Dear Souls and Hearts Members,
When it comes to giving thanks, the hard truth is that most Catholics fall into one of two camps – they either forget to give thanks, or their thanksgiving is superficial, only skin-deep and limited.
Rare is the Catholic whose thanksgiving is both complete, with gratitude for all things in his life and profound, rising from the heart, the whole of his being rather than just emanating from his skin, the surface.
In this reflection, we discuss human formation reasons why so often our thanksgiving is rare or superficial and how to move toward a much deeper, richer, and more consistent giving of thanks to God.
A question may arise within you, along the lines of “Dr. Peter, that sounds pretty extreme – profound thanksgiving is rare? Very few are the Catholics who live it -- really? I think I’m pretty thankful.”
In response to our skeptical interlocutor’s question, let us examine what kind of thanksgiving God calls us to as Christians, as Catholics. What should thanksgiving look like in our lives?
Scripture, Church teaching, the liturgy and the saints reveal two characteristics of thanksgiving – it should be complete and it should be wholehearted.
God calls us to thanksgiving in every single one of our circumstances – no exceptions
The Catechism of the Catholic Church, paragraph 224 reads:
[Believing in God] means living in thanksgiving: if God is the only One, everything we are and have comes from him: "What have you that you did not receive?" (cf 1 Corinthians 4:7 ) "What shall I render to the LORD for all his bounty to me?" (Cf. Psalm 116:12) [emphasis added].
According to the Catechism, we are to live in thanksgiving. Not just offer up thanksgiving in our morning prayers, not just to give thanks before meals, not just to appreciate our consolations, not just to utter acts of gratitude periodically, but to live in thanksgiving -- as a way of being. American art historian Johannes A. Gaertner captured this idea when he wrote, “To speak gratitude is courteous and pleasant, to enact gratitude is generous and noble, but to live gratitude is to touch Heaven.”
Some of us offer thanks to God when we experience consolations – when, in our estimation, things are going well, when God is gratifying, when we get what we want. But St. John of Ávila tells us that, “A single ‘Blessed be God’ in adversity is worth more than a thousand acts of thanksgiving in prosperity.”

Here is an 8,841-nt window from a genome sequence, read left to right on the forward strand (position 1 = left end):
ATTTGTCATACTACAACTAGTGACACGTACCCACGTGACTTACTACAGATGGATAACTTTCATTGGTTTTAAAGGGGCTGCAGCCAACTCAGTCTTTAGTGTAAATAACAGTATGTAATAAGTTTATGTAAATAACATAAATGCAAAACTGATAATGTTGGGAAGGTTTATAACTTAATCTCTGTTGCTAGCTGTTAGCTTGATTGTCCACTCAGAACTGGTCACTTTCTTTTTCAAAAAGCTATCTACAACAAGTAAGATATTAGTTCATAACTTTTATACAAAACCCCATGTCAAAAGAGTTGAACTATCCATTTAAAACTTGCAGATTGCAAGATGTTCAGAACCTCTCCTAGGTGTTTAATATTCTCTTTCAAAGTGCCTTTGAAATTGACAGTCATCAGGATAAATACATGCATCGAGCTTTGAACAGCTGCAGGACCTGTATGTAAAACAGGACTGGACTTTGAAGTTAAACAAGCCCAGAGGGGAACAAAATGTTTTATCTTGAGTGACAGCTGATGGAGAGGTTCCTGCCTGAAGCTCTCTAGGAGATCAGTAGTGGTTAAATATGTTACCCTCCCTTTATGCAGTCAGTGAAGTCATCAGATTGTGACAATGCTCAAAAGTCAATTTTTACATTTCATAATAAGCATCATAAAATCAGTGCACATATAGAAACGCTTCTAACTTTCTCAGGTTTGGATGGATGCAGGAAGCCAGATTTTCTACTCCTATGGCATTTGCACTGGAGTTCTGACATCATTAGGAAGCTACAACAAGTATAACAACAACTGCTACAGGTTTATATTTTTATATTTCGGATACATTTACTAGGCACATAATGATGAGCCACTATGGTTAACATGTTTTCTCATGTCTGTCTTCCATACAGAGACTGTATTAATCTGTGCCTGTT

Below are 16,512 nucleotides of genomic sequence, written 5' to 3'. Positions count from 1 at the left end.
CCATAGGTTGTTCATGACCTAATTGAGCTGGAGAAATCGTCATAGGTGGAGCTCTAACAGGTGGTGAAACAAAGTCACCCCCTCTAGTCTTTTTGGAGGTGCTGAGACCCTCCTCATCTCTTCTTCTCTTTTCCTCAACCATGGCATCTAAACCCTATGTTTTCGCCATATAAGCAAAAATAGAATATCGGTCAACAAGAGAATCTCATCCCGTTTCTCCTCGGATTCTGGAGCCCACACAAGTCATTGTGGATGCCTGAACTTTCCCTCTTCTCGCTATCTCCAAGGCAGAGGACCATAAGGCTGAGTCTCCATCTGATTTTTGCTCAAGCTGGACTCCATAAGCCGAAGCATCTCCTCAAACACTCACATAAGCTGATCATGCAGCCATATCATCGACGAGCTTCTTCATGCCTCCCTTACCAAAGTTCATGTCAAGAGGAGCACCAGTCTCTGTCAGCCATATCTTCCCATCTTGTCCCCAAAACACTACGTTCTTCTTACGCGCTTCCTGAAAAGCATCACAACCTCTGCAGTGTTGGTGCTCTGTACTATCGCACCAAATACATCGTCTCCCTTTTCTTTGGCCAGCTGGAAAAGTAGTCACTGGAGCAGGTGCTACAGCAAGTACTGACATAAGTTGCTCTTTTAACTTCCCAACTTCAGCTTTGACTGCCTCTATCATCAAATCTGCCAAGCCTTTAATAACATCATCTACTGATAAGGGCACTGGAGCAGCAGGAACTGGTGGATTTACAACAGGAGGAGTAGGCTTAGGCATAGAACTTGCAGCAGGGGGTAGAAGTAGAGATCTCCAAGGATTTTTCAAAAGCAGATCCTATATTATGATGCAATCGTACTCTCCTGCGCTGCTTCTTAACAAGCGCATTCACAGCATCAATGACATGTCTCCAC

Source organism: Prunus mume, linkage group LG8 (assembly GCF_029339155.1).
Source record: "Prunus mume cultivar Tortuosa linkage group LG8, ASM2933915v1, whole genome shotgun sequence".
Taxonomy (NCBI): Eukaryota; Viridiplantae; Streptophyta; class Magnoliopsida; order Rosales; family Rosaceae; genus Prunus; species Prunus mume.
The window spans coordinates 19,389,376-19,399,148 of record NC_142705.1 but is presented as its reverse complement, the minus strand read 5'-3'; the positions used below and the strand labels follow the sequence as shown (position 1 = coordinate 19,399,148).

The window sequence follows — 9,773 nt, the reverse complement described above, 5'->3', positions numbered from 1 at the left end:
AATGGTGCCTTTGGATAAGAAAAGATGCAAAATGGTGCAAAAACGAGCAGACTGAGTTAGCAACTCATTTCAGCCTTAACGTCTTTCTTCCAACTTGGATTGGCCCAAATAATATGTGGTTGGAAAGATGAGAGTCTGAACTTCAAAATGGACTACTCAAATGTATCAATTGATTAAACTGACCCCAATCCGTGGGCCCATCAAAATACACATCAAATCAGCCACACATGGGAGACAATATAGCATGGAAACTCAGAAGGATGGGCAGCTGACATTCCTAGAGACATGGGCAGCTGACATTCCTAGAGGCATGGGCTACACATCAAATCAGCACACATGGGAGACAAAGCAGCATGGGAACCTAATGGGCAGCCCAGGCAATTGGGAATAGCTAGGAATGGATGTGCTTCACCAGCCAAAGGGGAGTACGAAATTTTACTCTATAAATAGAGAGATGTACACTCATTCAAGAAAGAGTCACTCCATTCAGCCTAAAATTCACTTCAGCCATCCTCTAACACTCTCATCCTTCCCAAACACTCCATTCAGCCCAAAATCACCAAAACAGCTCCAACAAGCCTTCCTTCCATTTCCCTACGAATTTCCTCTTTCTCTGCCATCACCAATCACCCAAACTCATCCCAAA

Prosperity is when many of us forget to offer thanks because of an inward focus, like the nine lepers Jesus cured who did not return to Jesus to offer praise in Luke 17.
But God wants more than intermittent thanks from us when we happen to remember. Much more. The Preface to Eucharistic Prayer II in the Holy Mass opens with “It is truly right and just, our duty and salvation, always and everywhere to give you thanks, Father most holy…” The Eucharist is derived from the Greek word eucharistein which means “to give thanks.” And St. Paul tells us in 1 Thessalonians 5:16-18: “Rejoice always, pray constantly, give thanks in all circumstances; for this is the will of God in Christ Jesus for you.” [emphasis added],
How often have you considered the implications of such extreme thanksgiving -- giving thanks in all circumstances, always and everywhere -- as your duty and salvation?
But why? Why should we give thanks in all circumstances? Well, first and foremost, because God commanded it. But we have light here to see – we should give thanks always and everywhere because every circumstance is a gift to us from God. Romans 8:28: “We know that in everything God works for good with those who love him, who are called according to his purpose.” In all things. Everything that God actively wills or passively permits is perfectly tailored to draw us toward our highest good, if we love Him.
But most of us don’t realize that. We don’t think that way. We see with very limited vision, and we judge circumstances according to how much they appeal to us in the moment, not seeing the good God intends in them for us, even when they cause us pain or discomfort.
God calls us to profound thanksgiving – thanking Him with our whole heart, with all our being
We already know that God wants to be loved by all of us, all our being – that is abundantly clear in the First Great Commandment in Luke 10:27: “You shall love the Lord your God with all your heart, and with all your soul, and with all your strength, and with all your mind.” A complete love, every fiber of our being contributing in loving God.
The same is true for thanksgiving. Psalm 9 opens in the first verse with “I will give thanks to the Lord with my whole heart; I will tell of all thy wonderful deeds.” This is a call to give thanks with one’s whole heart, the kind of thanks that overflows into action, the telling of the wonder of God’s deeds. A.A. Milne captured a bit of this idea in writing “Piglet noticed that even though he had a Very Small Heart, it could hold a rather large amount of Gratitude.”